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In the first review of Conrad Gallagher's new restaurant, our critic finds it all a bit retro and out of kilter with the times

Conrad Gallagher's Salon des Saveurs has opened with a flourish of trumpets from the gossip columnists, looking forward to a spate of leisurely lunches in Luvvieland akin to the good old days when Peacock Alley was a gastro force.

For anyone who wasn't around at the time here's a potted history.

Back when the Celtic tiger cub first started to flex its claws, a young chef from Donegal impacted on Dublin like a Halloween firework display.

Everyone went wild over his cooking and his restaurant Peacock Alley, staffed by a 'we're gonna kick ass' young, enthusiastic crew gained an unlikely Michelin star. Pure romance.

At this point in the story I'm going to give you one word ... 'Icarus'. If you don't know what it means that's okay, but you should probably read more.

From there it was a descent on melted wings. A split with his old lady -- the 'feet on the ground' half of the partnership; a change of premises and a lawsuit involving some paintings; a flight to London, thence to New York and an ignominious repatriation.

Eventually Conrad took off for South Africa, land of opportunity. For a while things went great as he held down the role of executive chef for a hotel group. Then he set up in business and, once again, things went pear-shaped. Now he's back.

Now for lesson two in All You Need To Know About Conrad Gallagher. One, the bugger really can cook. Two, his track record as a businessman rates with that of Dick Rowe, the Decca executive who, back in 1963, told his boss that "Groups with guitars are gone", scuppering his firm's chances of signing those loveable mop-tops from Liverpool. Conrad divides people like politics or religion. If you ever ate in Peacock Alley, you venerate him. If he omitted to pay you for your wine, poultry or fruit and veg, you hate him.

Salon des Saveurs is on Aungier Street is in the premises formerly occupied by Darwins which, I believe, is marking time before relocating down the road. Inside it's warm, cosy, all red, black and big mirrors. We got a double whammy of a greeting from Magali, the gorgeous French lady who used to front Still at The Dylan and, surprise, surprise, the affable Bruno Berta, long-time Dublin restaurateur.


The tables are packed in and it was a shoehorn job to get to the one they'd kept for us. The concept is novel and simple in that there are four five-course tasting menus, priced from €24 to €54. Everyone at the table has to eat off the same menu. Matching wines double the price.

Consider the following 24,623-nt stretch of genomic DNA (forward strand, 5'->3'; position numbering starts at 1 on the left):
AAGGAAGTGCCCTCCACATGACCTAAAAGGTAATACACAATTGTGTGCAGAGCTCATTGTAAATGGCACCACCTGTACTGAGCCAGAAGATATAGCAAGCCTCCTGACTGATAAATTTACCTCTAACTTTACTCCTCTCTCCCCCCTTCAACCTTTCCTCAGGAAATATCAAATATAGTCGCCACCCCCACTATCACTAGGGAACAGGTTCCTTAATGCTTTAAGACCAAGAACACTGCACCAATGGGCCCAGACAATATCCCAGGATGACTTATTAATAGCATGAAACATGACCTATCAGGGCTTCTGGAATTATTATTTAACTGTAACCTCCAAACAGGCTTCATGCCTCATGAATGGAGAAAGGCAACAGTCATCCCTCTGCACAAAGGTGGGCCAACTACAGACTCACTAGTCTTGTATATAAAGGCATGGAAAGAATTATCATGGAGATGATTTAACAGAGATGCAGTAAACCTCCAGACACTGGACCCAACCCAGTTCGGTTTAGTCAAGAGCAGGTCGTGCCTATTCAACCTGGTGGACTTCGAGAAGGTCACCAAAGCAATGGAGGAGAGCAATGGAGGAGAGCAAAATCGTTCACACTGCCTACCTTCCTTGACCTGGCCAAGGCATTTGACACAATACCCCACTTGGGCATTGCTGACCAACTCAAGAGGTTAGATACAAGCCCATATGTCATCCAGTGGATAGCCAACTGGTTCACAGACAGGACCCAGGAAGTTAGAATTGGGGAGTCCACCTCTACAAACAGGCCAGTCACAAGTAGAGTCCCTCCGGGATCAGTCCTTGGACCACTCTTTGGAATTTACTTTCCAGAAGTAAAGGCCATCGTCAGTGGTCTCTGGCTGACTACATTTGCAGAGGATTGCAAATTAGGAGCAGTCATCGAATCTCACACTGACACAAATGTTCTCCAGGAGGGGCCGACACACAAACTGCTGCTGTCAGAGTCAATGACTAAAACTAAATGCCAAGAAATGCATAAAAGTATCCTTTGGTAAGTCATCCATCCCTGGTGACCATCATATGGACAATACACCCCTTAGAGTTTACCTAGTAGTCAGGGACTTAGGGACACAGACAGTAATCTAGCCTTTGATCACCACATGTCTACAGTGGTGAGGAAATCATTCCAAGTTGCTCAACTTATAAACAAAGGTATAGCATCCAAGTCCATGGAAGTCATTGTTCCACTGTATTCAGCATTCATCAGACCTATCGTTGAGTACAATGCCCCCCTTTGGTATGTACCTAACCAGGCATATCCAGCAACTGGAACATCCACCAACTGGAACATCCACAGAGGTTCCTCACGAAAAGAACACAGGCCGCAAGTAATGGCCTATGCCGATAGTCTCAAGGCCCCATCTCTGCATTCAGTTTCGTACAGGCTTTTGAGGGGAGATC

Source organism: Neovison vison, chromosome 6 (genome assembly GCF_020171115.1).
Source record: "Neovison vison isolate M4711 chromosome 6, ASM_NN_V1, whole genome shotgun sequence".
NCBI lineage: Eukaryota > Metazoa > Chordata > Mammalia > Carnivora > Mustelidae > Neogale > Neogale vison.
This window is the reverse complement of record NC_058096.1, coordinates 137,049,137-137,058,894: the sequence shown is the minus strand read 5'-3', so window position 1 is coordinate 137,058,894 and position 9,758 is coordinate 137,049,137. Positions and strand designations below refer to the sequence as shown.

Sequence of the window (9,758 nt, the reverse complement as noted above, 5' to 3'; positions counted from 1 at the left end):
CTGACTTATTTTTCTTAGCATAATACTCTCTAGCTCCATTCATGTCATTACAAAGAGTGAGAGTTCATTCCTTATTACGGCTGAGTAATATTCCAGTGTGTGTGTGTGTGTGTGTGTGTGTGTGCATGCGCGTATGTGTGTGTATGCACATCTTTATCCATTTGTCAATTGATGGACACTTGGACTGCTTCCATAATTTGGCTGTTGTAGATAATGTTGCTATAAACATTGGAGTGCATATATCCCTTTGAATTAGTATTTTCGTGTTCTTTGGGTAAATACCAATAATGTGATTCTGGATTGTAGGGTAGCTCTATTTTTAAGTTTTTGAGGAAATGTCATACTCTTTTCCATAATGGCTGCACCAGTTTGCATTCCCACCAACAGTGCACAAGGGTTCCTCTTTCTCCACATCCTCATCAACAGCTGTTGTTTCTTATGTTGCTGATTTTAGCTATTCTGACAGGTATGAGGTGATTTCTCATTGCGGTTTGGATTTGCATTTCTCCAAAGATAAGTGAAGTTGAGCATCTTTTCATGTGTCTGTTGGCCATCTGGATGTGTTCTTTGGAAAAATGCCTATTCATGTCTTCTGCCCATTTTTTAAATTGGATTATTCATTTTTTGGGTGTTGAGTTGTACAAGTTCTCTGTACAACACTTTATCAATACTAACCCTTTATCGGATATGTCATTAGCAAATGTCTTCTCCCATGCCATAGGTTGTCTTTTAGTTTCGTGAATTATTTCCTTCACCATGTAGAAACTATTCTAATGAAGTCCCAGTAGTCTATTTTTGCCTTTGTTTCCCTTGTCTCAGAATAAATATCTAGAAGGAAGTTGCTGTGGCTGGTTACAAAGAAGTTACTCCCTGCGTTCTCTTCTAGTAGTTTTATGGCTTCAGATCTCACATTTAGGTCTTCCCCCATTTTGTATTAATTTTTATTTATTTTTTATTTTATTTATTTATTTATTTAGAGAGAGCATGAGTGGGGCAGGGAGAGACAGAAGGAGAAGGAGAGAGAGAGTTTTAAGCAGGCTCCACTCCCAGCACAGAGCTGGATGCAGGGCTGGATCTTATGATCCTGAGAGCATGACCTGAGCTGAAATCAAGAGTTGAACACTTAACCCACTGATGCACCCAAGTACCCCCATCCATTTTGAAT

I'm not mad about the idea, frankly. Umpteen years tasting and quaffing wine have me convinced that much of what's said and written about wine and food matching is utter bollocks. Wine and food marriages are like any other kind. Five per cent are made in heaven, 10pc in hell. The rest you can make work. We took the top dollar option. Extravagant I know but (a) I wanted to see what Conrad, unfettered by budgetary considerations, can do and (b) I hate soya beans with a vengeance and don't do chicken and salmon unless I know who their mum and dad are.

There's nothing on the menu to show provenance, other than the simple statement that 'all meat, fish and game are from Irish origin'. I figured I could effect a slight economy because my guest, the exquisite I-can't-believe-it's-not-Julia Roberts, doesn't drink much, though she is partial to the odd glass of champagne.

My wines, some of them very decent, came in naff little glasses. I switched with my water glass and this got noticed. Afterwards they brought proper wine glasses.

The cooking, for the most part was of an extremely high order; the oxtail and foie gras 'pain d'epices', the asparagus soup with Serrano ham, calamari and coconut were cleverly conceived; the Muscovy duck breast with cumin spiced cabbage, Puy lentils, pumpkin purée and quail's egg was a triumph. Herself applauded the Monte Carlo chocolate plate. Presentation throughout was pristine. The only bum note was the scallops, a veritable salt mine, all delicacy obliterated by cackhanded seasoning.


The failure was compounded by one of the 'made in hell' wine matches, the Seghesio Arneis 2006 didn't have enough acidity to cut it with the shellfish.

My espresso came in a giant teacup, a midget with the big sombrero. Accompanied by a brace of unremarkable chocolates it cost €6.50, lurching into taking-the-piss territory. I have reservations about Salon des Saveurs. The cooking is fine but the thought nagged me that these pretty food pictures are a tad retro, a bit out of kilter with the times we live in. Foodistas at the minute opt for three substantial courses to ward off a winter of discontent.

What's more, Salon is expensive. We spent €214 including the 'suggested' (okay, you try knocking it off) service charge and only one of us was really drinking. At base level, for two, you're looking at €128 and for that sort of money there's plenty of competition.